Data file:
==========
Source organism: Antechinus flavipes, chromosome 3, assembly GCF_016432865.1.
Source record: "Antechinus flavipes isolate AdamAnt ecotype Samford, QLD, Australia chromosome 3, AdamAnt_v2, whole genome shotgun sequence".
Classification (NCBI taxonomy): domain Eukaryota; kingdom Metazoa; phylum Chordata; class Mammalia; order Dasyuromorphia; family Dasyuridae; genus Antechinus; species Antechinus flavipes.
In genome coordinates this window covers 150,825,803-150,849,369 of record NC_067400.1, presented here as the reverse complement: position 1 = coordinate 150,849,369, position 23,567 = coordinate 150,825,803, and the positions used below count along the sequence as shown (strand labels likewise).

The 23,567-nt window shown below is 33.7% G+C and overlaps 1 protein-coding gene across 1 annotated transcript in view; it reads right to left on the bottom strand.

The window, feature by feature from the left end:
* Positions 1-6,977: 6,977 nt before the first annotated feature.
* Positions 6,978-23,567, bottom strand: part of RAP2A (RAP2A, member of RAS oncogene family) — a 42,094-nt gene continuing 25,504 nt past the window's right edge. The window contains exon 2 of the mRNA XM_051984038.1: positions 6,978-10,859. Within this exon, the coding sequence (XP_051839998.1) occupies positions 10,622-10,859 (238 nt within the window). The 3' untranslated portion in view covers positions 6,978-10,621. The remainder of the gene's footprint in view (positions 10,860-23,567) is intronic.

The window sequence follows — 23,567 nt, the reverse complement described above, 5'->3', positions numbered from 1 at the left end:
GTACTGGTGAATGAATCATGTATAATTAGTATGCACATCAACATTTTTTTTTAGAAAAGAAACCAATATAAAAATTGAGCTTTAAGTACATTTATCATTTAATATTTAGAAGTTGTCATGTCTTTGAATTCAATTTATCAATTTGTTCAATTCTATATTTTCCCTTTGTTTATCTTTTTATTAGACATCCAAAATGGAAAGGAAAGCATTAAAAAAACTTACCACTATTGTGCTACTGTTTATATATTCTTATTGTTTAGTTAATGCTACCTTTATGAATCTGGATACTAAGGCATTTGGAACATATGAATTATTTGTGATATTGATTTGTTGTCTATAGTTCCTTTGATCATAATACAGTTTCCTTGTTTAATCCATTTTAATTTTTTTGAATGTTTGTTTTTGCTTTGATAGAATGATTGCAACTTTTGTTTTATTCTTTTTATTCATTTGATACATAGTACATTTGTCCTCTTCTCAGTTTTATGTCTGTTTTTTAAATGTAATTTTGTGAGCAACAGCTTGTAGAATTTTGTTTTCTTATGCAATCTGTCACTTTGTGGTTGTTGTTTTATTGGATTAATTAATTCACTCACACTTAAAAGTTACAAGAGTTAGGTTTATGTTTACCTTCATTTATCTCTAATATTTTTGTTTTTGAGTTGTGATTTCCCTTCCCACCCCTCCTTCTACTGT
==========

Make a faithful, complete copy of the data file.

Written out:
Source organism: Antechinus flavipes, chromosome 3, assembly GCF_016432865.1.
Source record: "Antechinus flavipes isolate AdamAnt ecotype Samford, QLD, Australia chromosome 3, AdamAnt_v2, whole genome shotgun sequence".
Classification (NCBI taxonomy): domain Eukaryota; kingdom Metazoa; phylum Chordata; class Mammalia; order Dasyuromorphia; family Dasyuridae; genus Antechinus; species Antechinus flavipes.
In genome coordinates this window covers 150,825,803-150,849,369 of record NC_067400.1, presented here as the reverse complement: position 1 = coordinate 150,849,369, position 23,567 = coordinate 150,825,803, and the positions used below count along the sequence as shown (strand labels likewise).

The 23,567-nt window shown below is 33.7% G+C and overlaps 1 protein-coding gene across 1 annotated transcript in view; it reads right to left on the bottom strand.

The window, feature by feature from the left end:
* Positions 1-6,977: 6,977 nt before the first annotated feature.
* Positions 6,978-23,567, bottom strand: part of RAP2A (RAP2A, member of RAS oncogene family) — a 42,094-nt gene continuing 25,504 nt past the window's right edge. The window contains exon 2 of the mRNA XM_051984038.1: positions 6,978-10,859. Within this exon, the coding sequence (XP_051839998.1) occupies positions 10,622-10,859 (238 nt within the window). The 3' untranslated portion in view covers positions 6,978-10,621. The remainder of the gene's footprint in view (positions 10,860-23,567) is intronic.

The window sequence follows — 23,567 nt, the reverse complement described above, 5'->3', positions numbered from 1 at the left end:
GTACTGGTGAATGAATCATGTATAATTAGTATGCACATCAACATTTTTTTTTAGAAAAGAAACCAATATAAAAATTGAGCTTTAAGTACATTTATCATTTAATATTTAGAAGTTGTCATGTCTTTGAATTCAATTTATCAATTTGTTCAATTCTATATTTTCCCTTTGTTTATCTTTTTATTAGACATCCAAAATGGAAAGGAAAGCATTAAAAAAACTTACCACTATTGTGCTACTGTTTATATATTCTTATTGTTTAGTTAATGCTACCTTTATGAATCTGGATACTAAGGCATTTGGAACATATGAATTATTTGTGATATTGATTTGTTGTCTATAGTTCCTTTGATCATAATACAGTTTCCTTGTTTAATCCATTTTAATTTTTTTGAATGTTTGTTTTTGCTTTGATAGAATGATTGCAACTTTTGTTTTATTCTTTTTATTCATTTGATACATAGTACATTTGTCCTCTTCTCAGTTTTATGTCTGTTTTTTAAATGTAATTTTGTGAGCAACAGCTTGTAGAATTTTGTTTTCTTATGCAATCTGTCACTTTGTGGTTGTTGTTTTATTGGATTAATTAATTCACTCACACTTAAAAGTTACAAGAGTTAGGTTTATGTTTACCTTCATTTATCTCTAATATTTTTGTTTTTGAGTTGTGATTTCCCTTCCCACCCCTCCTTCTACTGT